Timeline of ISIL-related events (2019)

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January 2019[edit]

October 2019[edit]

  • On October 9, the United States took custody of two high-profile British members of ISIL previously held in Syria by Kurdish-led fighters of the Syrian Democratic Forces. US media reports identified the two as El Shafee Elsheikh and Alexanda Amon Kotey, The two were members of the 4-member execution squad dubbed "The Beatles" by the Western media. They are part of an extremely violent four-man cell that kidnapped and tortured foreigners, including journalists, at the height of ISIL's power in Syria and Iraq. A third member of the group named Mohammed Emwazi, the notorious Jihadi John was killed in a drone attack on 12 November 2015 and the fourth, Aine Lesley Davis is in prison in Turkey.[2][3]
  • On October 10, Indonesia's security minister Wiranto was injured after a stabbing attack perpetrated by Syahril Alamsyah, also known as Abu Rara, and his wife Fitri Andriana, both members of the banned Jamaah Ansharut Daulah (JAD), an ISIL-linked Indonesian terror group.[4] The same group carried out a series of attacks in Jakarta's business district known as the 2016 Jakarta attacks as well as bombings of churches known as the Surabaya bombings in 2018.
  • On October 27, Abu Bakr al-Baghdadi, the Iraqi-born leader and self-declared Caliph of the Islamic State of Iraq and the Levant (ISIL), killed himself by detonating a suicide vest during the Barisha raid, conducted by the U.S. 75th Ranger Regiment and the U.S. Delta Force, in Syria's northwestern Idlib Province.[5] The commander of the United States Central Command, General Kenneth F. McKenzie Jr., stated that al-Baghdadi also killed two children when he exploded his vest and was buried at sea after being offered Islamic funeral rites.[6] On 31 October 2019, ISIL confirmed that Abu Bakr al-Baghdadi was dead,
  • On October 31, less than a week after the Barisha raid leading to the death of Abu Bakr al-Baghdadi, Abu Ibrahim al-Hashimi al-Qurashi was elected by a shura council as the new caliph of ISIL,[7] indicating that the group still considers itself a caliphate despite having lost all of its territory in Iraq and Syria, Al-Hashimi's appointment was supposedly done in accordance with the advice of al-Baghdadi, meaning the new emir was named as a successor by Baghdadi himself.[8]

November 2019[edit]

  • On November 4, Turkish authorities said they had captured a sister of the dead ISIL leader Abu Bakr al-Baghdadi. The sister was named as Rasmiya Awad. The authorities hope al-Baghdadi's sister may provide a trove of intelligence.[9] She was captured near the Syrian town of Azaz.[10]
  • On November 6, Turkish President Recep Tayyip Erdogan said Turkey had captured a wife of ISIL leader Abu Bakr al-Baghdadi, more than a week after Baghdadi killed himself during a raid by US special forces. Al-Baghdadi was known to have four wives, the maximum number one can have under Islamic law at one time.[11]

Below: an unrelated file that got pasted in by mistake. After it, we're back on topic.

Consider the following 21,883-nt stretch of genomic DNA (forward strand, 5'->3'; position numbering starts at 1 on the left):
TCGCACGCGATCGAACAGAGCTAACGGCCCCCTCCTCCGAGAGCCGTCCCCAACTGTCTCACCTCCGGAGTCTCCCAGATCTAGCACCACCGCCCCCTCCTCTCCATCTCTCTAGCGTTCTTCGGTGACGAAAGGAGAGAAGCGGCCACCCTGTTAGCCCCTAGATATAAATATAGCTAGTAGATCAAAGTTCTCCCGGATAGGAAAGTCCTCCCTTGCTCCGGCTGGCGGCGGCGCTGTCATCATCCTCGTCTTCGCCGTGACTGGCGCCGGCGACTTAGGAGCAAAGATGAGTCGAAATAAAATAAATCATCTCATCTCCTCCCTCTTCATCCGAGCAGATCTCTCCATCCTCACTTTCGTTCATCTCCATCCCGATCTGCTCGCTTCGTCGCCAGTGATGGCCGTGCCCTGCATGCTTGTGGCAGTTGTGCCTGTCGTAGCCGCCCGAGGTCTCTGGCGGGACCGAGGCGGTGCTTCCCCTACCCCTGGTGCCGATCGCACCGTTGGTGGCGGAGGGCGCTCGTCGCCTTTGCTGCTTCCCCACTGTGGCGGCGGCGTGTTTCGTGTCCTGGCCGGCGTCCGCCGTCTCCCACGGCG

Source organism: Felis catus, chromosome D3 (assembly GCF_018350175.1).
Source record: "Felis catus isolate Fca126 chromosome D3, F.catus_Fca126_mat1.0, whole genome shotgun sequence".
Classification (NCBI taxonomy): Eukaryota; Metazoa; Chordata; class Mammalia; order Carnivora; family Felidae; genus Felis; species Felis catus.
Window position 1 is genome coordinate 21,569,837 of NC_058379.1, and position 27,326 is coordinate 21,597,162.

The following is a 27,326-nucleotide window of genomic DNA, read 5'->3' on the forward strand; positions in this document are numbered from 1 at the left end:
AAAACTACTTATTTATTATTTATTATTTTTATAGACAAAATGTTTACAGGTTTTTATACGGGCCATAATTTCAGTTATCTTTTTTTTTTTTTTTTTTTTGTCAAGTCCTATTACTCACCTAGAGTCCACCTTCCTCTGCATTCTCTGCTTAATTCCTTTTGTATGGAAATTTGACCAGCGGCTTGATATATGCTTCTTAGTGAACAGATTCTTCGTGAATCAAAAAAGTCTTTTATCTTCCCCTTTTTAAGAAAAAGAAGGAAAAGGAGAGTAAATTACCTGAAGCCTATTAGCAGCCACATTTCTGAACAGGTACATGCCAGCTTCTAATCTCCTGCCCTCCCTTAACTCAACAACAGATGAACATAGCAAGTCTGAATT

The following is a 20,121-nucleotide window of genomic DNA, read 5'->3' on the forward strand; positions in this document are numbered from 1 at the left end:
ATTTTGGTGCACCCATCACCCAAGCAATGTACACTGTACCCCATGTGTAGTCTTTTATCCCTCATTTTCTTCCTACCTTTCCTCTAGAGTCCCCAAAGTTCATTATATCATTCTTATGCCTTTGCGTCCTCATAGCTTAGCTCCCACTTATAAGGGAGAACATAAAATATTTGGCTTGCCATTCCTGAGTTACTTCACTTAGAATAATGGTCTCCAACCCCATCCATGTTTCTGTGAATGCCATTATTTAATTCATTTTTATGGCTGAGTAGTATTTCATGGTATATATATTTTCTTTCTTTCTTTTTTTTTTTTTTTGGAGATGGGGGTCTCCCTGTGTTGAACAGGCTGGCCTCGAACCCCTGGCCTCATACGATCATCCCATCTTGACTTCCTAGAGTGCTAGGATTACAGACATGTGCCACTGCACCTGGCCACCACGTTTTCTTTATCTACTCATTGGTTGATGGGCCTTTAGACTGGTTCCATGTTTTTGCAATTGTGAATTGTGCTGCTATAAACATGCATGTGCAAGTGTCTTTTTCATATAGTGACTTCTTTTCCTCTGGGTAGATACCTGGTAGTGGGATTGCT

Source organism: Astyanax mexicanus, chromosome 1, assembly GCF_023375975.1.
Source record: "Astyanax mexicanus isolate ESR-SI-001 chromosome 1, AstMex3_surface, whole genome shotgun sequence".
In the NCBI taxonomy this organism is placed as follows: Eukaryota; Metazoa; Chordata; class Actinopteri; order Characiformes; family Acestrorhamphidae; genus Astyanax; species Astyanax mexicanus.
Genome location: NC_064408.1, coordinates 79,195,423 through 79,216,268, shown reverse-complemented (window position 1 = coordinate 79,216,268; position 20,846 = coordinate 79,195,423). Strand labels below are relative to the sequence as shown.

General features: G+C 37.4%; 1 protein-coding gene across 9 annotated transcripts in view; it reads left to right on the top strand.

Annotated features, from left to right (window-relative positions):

December 2019[edit]

  • On 7 December, ISIS claimed the killing of Captain Mohammed Saleh Al Radfani in Aden, Yemen.[12] He died from a gun wound and was a paramilitary security commander from the Security Belt Forces.[13]


  1. ^ Francis Wakefield (29 January 2019). "AFP releases names of casualties of Jolo blast". Manila Bulletin. Retrieved 30 January 2019.
  2. ^ "US takes custody of two high-profile ISIL fighters". Al Jazeera News. 10 October 2019. Retrieved 7 November 2019.
  3. ^ "U.S. takes custody of high-value ISIL prisoners in Syria, including members of beheading cell known as 'the Beatles'". National Post from the Washington Bureau of the Washington Post. 9 October 2019. Retrieved 7 November 2019.
  4. ^ "ISIL-linked Jamaah Anshurat Daulah blamed for attack on Wiranto". Al Jazeera News. 11 October 2019. Retrieved 7 November 2019.
  5. ^ "Statement from the President on the Death of Abu Bakr al-Baghdadi" (Press release). The White House. 27 October 2019.
  6. ^ "Head Of U.S. Central Command Says ISIS Leader Baghdadi Buried At Sea". NPR.org. Retrieved 31 October 2019.
  7. ^ "Islamic State names new leader, confirms death of Baghdadi in US raid". ABC News. 1 November 2019. Archived from the original on 1 November 2019. Retrieved 1 November 2019.
  8. ^ "Islamic State confirms Baghdadi's death, names new 'Emir of the Faithful' | FDD's Long War Journal". longwarjournal.org. 1 November 2019. Archived from the original on 1 November 2019. Retrieved 1 November 2019.
  9. ^ Carlotta Gall (4 November 2019). "Turkey Captures Sister of Islamic State Chief Killed in Raid". The New York Times. Retrieved 7 November 2019.
  10. ^ "Turkey 'captures sister of killed ISIS leader' Abu Bakr al-Baghdadi". itv.com. 4 November 2019.
  11. ^ "President Erdogan says Turkey captured al-Baghdadi's wife". Al Jazeera News. 6 November 2019. Retrieved 7 November 2019.
  12. ^ "ISIS claims killing of security commander in Yemen". Adenpress. 8 December 2019. Retrieved 8 December 2019.
  13. ^ Mahmood, Ali (8 December 2019). "ISIS claims killing of security commander in Yemen". Thenational.ae. Retrieved 8 December 2019.